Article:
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A respected snake researcher has died after he was bitten by a Timber rattlesnake.
William H. “Marty” Martin died on August 3, one day after he was bitten by a captive Timber rattlesnake on his property in Harper’s Ferry, W.V., said his wife, Renee Martin, according to the Associated Press.
Martin, 80, had been making significant discoveries about snakes for decades, the outlet noted.
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John Sealy, a rattlesnake researcher from Stokesdale, N.C., told the AP that Martin was perhaps the foremost authority on Timber rattlers.
He had studied them since boyhood.
Sealy told the AP that Martin was known throughout the snake expert world for his field work and research — and for his ability to find and document a species that is hard to locate.
“They’re extremely secretive animals,” Sealy said of snakes.
Martin continued to make arduous mountain hikes to document and count snake populations in remote sites despite his advanced age.
That's according to Joe Villari, who manages the Bull Run Mountains Preserve in northern Virginia, and who shared that with the AP.
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Villari would often accompany Martin to remote mountain snake dens several times a year. “He was in his 80s, and he was hard to keep up with,” said Villari.
Timber rattlers tend to avoid humans, Villari told the AP, and are known to be docile and often won’t bite even if they’re accidentally stepped on, he said.
Rattlesnakes can be more dangerous if they grow to a size that allows them to inject more venom.
“They save their venom for their prey,” he said.
Martin’s passion for snakes was lifelong, the AP noted.
As a boy, he found a population of Timber rattlers in the Bull Run Mountains that was previously unknown — and convinced a herpetologist to come out and verify his find.
Deaths from snakebites are extremely rare; the Centers for Disease Control and Prevention (CDC) estimates they account for about five fatalities annually in the U.S.
A second snakebite can be more dangerous than a first for some people, Dan Keyler, a toxicology professor at the University of Minnesota and an expert on snakebites, told the AP.
Rattlesnakes can be more dangerous if they grow to a size that allows them to inject more venom, noted Keyler.
Age can also be a factor in a person’s susceptibility, said Keyler.
Martin had been bitten before but recovered, the AP reported.
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Anyone who enjoys hiking and camping in the woods has probably asked themselves, “What if I stumble on a snake and it bites me?”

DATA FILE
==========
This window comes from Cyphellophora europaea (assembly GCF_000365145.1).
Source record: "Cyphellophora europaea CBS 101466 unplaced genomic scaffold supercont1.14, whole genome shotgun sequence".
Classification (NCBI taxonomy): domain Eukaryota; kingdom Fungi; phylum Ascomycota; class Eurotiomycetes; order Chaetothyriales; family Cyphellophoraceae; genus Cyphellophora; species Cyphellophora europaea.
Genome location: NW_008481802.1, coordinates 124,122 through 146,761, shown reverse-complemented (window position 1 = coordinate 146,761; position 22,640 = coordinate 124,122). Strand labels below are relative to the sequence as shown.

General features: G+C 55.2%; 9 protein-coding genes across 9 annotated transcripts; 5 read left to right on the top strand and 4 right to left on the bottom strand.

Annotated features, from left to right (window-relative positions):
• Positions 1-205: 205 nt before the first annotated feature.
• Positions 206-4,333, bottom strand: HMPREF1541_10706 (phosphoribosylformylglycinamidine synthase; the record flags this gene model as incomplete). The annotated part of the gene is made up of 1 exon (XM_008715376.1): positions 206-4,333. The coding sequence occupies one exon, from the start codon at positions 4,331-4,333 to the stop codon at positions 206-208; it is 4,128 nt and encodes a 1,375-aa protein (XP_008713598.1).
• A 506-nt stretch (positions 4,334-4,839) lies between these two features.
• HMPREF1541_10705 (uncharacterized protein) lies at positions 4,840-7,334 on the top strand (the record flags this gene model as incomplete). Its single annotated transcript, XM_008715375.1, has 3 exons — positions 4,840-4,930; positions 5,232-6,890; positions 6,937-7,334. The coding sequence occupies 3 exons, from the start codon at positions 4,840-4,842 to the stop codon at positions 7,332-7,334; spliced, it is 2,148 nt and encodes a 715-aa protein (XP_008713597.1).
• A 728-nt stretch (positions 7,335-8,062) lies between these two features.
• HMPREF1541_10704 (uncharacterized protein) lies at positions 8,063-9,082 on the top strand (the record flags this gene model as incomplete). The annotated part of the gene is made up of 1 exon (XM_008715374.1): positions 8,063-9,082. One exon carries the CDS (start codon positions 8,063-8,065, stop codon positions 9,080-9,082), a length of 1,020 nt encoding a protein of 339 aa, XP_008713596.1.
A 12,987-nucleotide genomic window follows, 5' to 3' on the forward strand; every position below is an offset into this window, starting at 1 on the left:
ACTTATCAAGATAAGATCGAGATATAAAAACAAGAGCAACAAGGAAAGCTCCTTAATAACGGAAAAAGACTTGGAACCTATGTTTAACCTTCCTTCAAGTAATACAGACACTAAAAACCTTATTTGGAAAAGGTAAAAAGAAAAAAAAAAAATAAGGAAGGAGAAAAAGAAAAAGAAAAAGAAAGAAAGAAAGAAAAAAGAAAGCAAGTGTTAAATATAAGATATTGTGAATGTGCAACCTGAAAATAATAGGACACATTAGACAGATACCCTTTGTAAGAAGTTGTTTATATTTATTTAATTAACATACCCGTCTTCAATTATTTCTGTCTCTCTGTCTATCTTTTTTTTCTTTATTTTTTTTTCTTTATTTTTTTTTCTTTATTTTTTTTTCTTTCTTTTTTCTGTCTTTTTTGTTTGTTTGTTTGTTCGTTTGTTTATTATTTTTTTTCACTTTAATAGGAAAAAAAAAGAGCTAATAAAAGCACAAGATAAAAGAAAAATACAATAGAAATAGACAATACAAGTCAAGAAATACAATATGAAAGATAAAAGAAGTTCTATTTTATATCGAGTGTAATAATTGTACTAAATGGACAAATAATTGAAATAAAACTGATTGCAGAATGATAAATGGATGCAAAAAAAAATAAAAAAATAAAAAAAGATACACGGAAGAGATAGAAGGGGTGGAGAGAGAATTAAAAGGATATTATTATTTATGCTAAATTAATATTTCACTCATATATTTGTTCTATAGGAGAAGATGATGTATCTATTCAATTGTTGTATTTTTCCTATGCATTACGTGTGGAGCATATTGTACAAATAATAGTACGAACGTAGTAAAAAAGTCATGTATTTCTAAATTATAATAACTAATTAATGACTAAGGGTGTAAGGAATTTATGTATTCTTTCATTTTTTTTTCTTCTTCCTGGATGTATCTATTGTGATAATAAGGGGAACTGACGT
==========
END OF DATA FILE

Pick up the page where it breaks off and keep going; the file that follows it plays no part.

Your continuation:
Statistics show there is a greater risk of being bitten when a person attempts to approach and kill a snake, rather than leaving it alone.
The likelihood of being bitten by a rattlesnake is quite small, according to the state of Minnesota’s official website. (Minnesota has a Timber rattler population; they are one of two venous snakes in that state, the website notes.)
“Timber rattlesnakes are generally very docile snakes and typically bite as a last resort,” the site noted.
Instead, its instincts are to “avoid danger by retreating to cover or by hiding using its camouflage coloration to blend into its surroundings,” the website also noted.
It takes a lot of energy to produce venom, so a rattler will save this for prey. However, if cornered or provoked, a rattlesnake may become aggressive, “rattling its tail to let you know it is getting agitated,” the website pointed out.
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“The snake may even puff itself up to appear bigger” — and may perform a “bluff strike,” in which it lunges out but doesn’t open its mouth.
Death from a rattlesnake bite is rare, the site also noted.
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If you encounter a rattlesnake — or a snake you cannot identify — do not try to capture or kill it, they advised.
Statistics show there is a greater risk of being bitten when a person attempts to approach and kill a snake, rather than leaving it alone, they also shared.
If you have a Timber rattlesnake (or any rattlesnake) in your yard that is causing concern, it's best to contact your local law enforcement center, the state website notes.
The Associated Press contributed reporting to this article.
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